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Eavesdropping: Susan Schuppli, Sam Kidel and Jasmine Guffond

  • UNSW Art & Design Cnor Oxford St & Greens Rd Paddington, NSW, 2021 Australia (map)

Three performances at UNSW Galleries by Susan Schuppli, Sam Kidel and Jasmine Guffond, as part of Eavesdropping, a major project by Liquid Architecture, Melbourne Law School and The Ian Potter Museum of Art exploring the politics of listening and being listened-to.

A lecture by Cana­dian artist, researcher, audio-inves­ti­ga­tor and Forensic Architecture asso­ci­ate, Susan Schuppli

The mate­r­ial wit­ness — an entity (object or unit) whose phys­i­cal prop­er­ties or tech­ni­cal con­fig­u­ra­tion records evi­dence of pass­ing events to which it can bear wit­ness. Whether these events reg­is­ter as a by-prod­uct of an unin­ten­tional encounter or as an expres­sion of direct action, his­tory and by exten­sion pol­i­tics is reg­is­tered at these junc­tures of onto­log­i­cal inten­sity. More­over, in dis­clos­ing these encoded events, the mate­r­ial wit­ness makes ‘evi­dent’ the very con­di­tions and prac­tices that con­vert such event­ful mate­ri­als into mat­ters of evi­dence.

SUSAN SCHUP­PLI is an artist and researcher based in the UK, whose work exam­ines mate­r­ial evi­dence from war and con­flict to envi­ron­men­tal dis­as­ters. Com­mis­sioned works include Nature Rep­re­sent Itself, Sculp­ture­Cen­ter, NY, Trace Evi­dence, Arts Cat­a­lyst, & Bild­museet and Atmos­pheric Feed­back Loops, a Ver­ti­cal Cinema project for Sonic Acts. Cre­ative projects have been exhib­ited through­out Europe, Asia, Aus­tralia and New Zealand, Canada and the US. She has pub­lished widely within the con­text of media and pol­i­tics and is author of the forth­com­ing book, Mate­r­ial Wit­ness (MIT Press). In 2016 she received the ICP Infin­ity Award for Crit­i­cal Writ­ing & Research. Schup­pli is Reader and Direc­tor of the Centre for Research Archi­tec­ture, Gold­smiths Uni­ver­sity of London and was pre­vi­ously Senior Research Fellow with Foren­sic Archi­tec­ture, an agency with whom she is still affil­i­ated.

A performance by Sam Kidel.

Where do you hear my voice? Do you hear it in the bone behind your ear? Does it radi­ate from your chest, towards your shoul­ders and beyond your body? Some­times when I hear a voice over the phone, it vibrates from the speaker at my ear, down the bone to the back of my neck, and sits there, hum­ming, behind my vocal cords.

Cus­tomer Ser­vice Agent is a sound per­for­mance piece explor­ing the call centre worker as a figure of sub­jec­tion to con­tem­po­rary cap­i­tal­ism, and the place of noise, inti­macy, and fan­tasy in this tedious, alien­ated work.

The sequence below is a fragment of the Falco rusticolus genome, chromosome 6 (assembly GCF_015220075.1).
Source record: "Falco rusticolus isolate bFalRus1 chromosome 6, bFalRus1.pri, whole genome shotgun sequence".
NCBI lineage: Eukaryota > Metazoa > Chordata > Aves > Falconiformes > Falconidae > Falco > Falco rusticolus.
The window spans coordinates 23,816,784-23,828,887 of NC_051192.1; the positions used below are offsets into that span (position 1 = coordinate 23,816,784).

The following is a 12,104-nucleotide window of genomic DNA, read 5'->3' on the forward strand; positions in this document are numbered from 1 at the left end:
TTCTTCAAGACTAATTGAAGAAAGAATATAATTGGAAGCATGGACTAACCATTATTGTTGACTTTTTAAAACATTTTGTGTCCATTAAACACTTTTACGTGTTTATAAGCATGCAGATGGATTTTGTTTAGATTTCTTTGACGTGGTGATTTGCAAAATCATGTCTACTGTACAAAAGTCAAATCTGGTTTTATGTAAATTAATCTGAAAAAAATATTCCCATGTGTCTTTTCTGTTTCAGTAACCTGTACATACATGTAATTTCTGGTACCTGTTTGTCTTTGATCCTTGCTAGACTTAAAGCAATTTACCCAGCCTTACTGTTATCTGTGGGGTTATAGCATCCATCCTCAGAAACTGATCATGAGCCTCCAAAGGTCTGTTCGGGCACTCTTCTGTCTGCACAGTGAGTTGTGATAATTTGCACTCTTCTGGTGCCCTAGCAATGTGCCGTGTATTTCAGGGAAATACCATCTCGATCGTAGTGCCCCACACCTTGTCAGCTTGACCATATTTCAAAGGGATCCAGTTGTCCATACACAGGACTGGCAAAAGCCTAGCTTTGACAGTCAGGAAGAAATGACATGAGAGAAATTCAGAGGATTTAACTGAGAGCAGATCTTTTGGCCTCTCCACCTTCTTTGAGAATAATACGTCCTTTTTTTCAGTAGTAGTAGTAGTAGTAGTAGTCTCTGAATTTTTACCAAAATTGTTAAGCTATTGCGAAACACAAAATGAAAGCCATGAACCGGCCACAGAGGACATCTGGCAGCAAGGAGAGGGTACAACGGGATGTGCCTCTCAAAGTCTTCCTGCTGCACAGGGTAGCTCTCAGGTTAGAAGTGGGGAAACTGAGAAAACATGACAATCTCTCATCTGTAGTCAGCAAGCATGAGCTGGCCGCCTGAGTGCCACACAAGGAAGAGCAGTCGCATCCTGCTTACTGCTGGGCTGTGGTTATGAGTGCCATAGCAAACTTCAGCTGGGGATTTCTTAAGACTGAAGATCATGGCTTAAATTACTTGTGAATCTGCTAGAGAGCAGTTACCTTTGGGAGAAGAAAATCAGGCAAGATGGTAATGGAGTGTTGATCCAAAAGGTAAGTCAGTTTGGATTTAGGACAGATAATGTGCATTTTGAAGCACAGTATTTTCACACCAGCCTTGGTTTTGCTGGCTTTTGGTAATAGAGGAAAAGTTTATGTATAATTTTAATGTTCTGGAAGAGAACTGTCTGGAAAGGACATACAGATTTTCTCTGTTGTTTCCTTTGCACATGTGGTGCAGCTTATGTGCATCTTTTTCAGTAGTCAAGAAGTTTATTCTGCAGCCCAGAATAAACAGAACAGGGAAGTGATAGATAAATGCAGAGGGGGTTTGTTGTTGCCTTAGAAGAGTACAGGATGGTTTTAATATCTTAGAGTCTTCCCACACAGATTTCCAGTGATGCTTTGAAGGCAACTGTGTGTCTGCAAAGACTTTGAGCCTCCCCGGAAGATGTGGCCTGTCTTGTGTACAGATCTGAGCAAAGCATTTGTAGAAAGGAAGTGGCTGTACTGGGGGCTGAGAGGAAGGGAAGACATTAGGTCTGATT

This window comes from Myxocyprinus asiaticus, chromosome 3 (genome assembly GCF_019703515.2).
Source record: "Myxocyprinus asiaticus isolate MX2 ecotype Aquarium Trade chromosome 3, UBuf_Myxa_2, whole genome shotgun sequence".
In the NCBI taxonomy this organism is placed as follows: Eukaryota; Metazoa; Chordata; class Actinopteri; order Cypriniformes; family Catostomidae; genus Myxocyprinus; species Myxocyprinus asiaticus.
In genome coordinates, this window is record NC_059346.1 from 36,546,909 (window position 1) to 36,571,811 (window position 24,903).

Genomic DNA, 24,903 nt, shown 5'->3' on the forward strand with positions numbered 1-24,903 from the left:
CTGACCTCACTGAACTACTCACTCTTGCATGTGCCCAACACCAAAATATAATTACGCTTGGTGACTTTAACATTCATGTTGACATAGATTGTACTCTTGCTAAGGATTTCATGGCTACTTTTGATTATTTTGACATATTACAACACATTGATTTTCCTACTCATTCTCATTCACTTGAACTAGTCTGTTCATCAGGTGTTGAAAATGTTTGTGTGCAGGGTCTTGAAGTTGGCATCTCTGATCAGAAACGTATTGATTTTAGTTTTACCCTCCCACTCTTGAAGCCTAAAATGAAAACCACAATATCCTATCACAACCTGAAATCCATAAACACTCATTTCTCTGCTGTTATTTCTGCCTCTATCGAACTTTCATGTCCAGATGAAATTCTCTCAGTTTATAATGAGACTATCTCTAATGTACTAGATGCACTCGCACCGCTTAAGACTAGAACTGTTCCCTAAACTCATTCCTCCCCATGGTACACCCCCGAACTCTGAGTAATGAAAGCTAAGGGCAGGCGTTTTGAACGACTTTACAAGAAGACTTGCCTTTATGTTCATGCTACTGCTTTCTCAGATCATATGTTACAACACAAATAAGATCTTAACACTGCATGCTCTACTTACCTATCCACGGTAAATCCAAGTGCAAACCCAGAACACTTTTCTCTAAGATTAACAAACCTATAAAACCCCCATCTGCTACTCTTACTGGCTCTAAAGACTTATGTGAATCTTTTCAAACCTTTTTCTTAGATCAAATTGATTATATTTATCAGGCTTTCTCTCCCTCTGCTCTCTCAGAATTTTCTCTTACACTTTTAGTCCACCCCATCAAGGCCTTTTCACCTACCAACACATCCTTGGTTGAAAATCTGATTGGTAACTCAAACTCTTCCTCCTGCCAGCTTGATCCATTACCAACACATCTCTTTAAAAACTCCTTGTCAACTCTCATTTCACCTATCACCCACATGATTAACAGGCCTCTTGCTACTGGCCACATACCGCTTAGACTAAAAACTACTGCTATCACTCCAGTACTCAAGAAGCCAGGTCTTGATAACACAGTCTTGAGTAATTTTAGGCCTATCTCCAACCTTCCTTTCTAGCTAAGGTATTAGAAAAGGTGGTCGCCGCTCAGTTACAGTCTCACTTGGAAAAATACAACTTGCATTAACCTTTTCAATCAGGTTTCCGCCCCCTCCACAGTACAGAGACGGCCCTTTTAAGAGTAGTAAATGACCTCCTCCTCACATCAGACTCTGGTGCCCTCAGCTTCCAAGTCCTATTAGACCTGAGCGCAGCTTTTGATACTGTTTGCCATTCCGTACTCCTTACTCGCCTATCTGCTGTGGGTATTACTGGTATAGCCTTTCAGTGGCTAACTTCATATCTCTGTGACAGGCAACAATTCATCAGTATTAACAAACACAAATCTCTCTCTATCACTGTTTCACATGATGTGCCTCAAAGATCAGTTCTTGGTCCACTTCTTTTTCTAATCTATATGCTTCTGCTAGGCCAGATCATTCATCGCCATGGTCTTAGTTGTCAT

"Since work­ing in call cen­tres for a decade, I have been making art that explores this set­ting through sound.

Call cen­tres are places of con­stant eaves­drop­ping: the work­ers listen to the callers, the team lead­ers listen to the work­ers, the man­agers listen to all. While cen­tres col­lect and trans­mit cer­tain types of ‘signal’, I’m inter­ested in ‘noise’: the inti­macy of words and sounds off-script, dis­in­te­grat­ing hold music played through impre­cise tele­phone lines, and dis­rup­tion."

SAM KIDEL is a British artist, musician and researcher. His 2016 album Disruptive Muzak (Death of Rave) was described by Boomkat as 'a modern ambient masterpiece... the most prescient record of our times'. Sam Kidel is supported by the Macgeorge Bequest.

A browser performance by Sydney-based sound artist and composer, Jasmine Guffond.

Jas­mine Guffond’s The Web Never For­gets Guffond’s traces the his­tory of the Inter­net cookie, plac­ing it at the ori­gins of online auto­mated data cap­ture and sur­veil­lance cap­i­tal­ism.

JAS­MINE GUF­FOND is a sound artist and com­poser work­ing at the inter­face of social, polit­i­cal and tech­ni­cal infra­struc­tures. Her prac­tice spans live per­for­mance, record­ing and the capac­ity of sound instal­la­tion to inter­ro­gate site. Inter­ested in pro­vid­ing an audi­ble pres­ence for phe­nom­ena that usu­ally lies beyond human per­cep­tion, via the soni­fi­ca­tion of facial recog­ni­tion algo­rithms, global net­works or inter­net track­ing cook­ies she ques­tions what it means for our per­sonal habits to be trace­able, and for our iden­ti­ties, choices and per­son­al­i­ties to be reduced to streams of data.

We acknowledge the Gadigal people of the Eora Nation, as the custodians of the land in which this event takes place, and we recognise that sovereignty was never ceded. We pay our respects to their Elders, past, present and emerging.